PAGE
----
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These Geese Were Cooked… Literally

Joseph Fearn


About midway through my green career, I spent a year working on a golf course here in Springfield, Mo. While this length of time doesn't warrant me any position of golf management authority, it did give me some appreciation for my brethren in golf, and some empathy for what golf course workers of any capacity might face. I know that there is almost nothing that compares to the intricacy of managing a green. I loved mowing greens, even double cutting in the dark before an early tee time. I did not like pushing bunker sand after a thunderstorm. But what I hated the most was mowing goose poop.


I loved mowing greens, even double cutting in the dark before an early tee time. I did not like pushing bunker sand after a thunderstorm. But what I hated the most was mowing goose poop...


Big Winged Rats

I did a search in the TurfNet Forum and saw that geese can frequently be a problem. They can definitely be a problem for any grounds managers. Before coming to Drury, I managed the grounds at an urban Springfield park. This municipal park was centrally located, presented a pleasing surrounding, and had a water feature that patrons could wade in. All of these amenities were not wasted on several pairs of Canada Geese that nested nearby, but sometimes fed in my park. Apparently well managed Tall Fescue is a delicacy, and since it was organically managed, probably a health food to boot. I couldn't dislocate the geese, but did vent my frustration by chasing them in my Carryall, with my ZTR, and could also be seen running at them screaming. In many grounds situations, geese (nuisance fowl) are no better than vermin.



Nuisance Geese could ruin this setting if allowed to remain.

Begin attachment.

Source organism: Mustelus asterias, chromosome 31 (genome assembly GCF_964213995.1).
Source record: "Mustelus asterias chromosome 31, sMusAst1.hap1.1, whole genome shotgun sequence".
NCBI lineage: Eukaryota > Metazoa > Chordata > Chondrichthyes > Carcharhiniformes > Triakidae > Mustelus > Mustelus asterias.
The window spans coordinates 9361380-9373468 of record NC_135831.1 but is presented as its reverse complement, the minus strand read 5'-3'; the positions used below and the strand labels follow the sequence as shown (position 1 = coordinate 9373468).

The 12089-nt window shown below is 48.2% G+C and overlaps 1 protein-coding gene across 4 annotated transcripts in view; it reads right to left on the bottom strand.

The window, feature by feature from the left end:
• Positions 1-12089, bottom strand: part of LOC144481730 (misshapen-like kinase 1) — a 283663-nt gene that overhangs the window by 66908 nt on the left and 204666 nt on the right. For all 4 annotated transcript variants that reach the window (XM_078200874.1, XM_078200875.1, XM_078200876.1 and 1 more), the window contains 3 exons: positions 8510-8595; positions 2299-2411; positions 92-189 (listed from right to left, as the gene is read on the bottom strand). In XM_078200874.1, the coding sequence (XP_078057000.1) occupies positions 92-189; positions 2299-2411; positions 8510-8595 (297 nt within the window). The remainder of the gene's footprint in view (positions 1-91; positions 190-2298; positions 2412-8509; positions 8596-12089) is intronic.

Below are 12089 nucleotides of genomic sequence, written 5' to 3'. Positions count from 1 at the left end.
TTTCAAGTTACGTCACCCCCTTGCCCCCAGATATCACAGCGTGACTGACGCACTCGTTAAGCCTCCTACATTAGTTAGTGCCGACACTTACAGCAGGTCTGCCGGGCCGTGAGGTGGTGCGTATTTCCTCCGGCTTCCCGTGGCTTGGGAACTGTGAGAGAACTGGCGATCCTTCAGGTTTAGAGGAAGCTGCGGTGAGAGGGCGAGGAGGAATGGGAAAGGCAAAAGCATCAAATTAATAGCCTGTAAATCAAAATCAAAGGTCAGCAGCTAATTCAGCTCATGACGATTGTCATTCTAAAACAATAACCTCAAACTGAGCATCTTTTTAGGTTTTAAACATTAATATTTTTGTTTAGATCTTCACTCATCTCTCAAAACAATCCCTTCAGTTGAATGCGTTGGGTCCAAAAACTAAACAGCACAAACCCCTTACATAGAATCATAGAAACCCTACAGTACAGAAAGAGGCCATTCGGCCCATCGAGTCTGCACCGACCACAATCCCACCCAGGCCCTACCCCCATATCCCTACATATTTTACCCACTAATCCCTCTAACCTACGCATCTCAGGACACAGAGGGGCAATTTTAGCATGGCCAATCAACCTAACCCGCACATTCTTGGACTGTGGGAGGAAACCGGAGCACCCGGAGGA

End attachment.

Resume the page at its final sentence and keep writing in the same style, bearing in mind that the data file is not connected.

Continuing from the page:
If You Want To Learn About Geese, Go To a Tree Meeting

As an ISA Certified Arborist, monthly I attend a meeting of the Missouri Community Forestry Council . Normally these meetings go as expected, with discussions about tree planting events and methods, insect & disease updates and continuing education. But at this meeting there was a special guest to discuss a Missouri Department of Conservation grant opportunity. The Southwest Missouri Urban Wildlife Biologist gave info on this program, then somehow the discussion turned to problem geese at a local park. What I heard in this discussion immediately made me think of my troubled memories of geese at golf courses.


MDC Conducts a Goose Roundup

The MDC Biologist told us about a situation in Ozark, Missouri (just south of Springfield). Residents had complained about the goose poop and other nuisance goose aspects, and had employed a variety of approaches to displace or control this flock. None of them were successful. After consultations with stakeholders, a roundup would euthanize the geese and then the processed meat would be sent to an area food pantry for distribution to deserving families. This story provides details and some further information and pictures.


Highly Appropriate Solution to a Difficult Problem

I think this solution is very wise and appropriate. While a round up may not be right in every goose/human conflict, always leaving the birds alone is not right either. Given the amount of evaluation and preparation that had to be performed to carry out this process, many may not pursue a roundup. I do not suggest this is the only, nor best, method. What I do suggest is that sometimes some level of forcible removal is justified and logical. Nuisance geese should be dealt with following an IPM regime. Once a treatment threshold is reached, utilize the most effective and least toxic means to effect control. This method simply provides grounds and course managers another treatment option for dealing with this particular nuisance.  More>>


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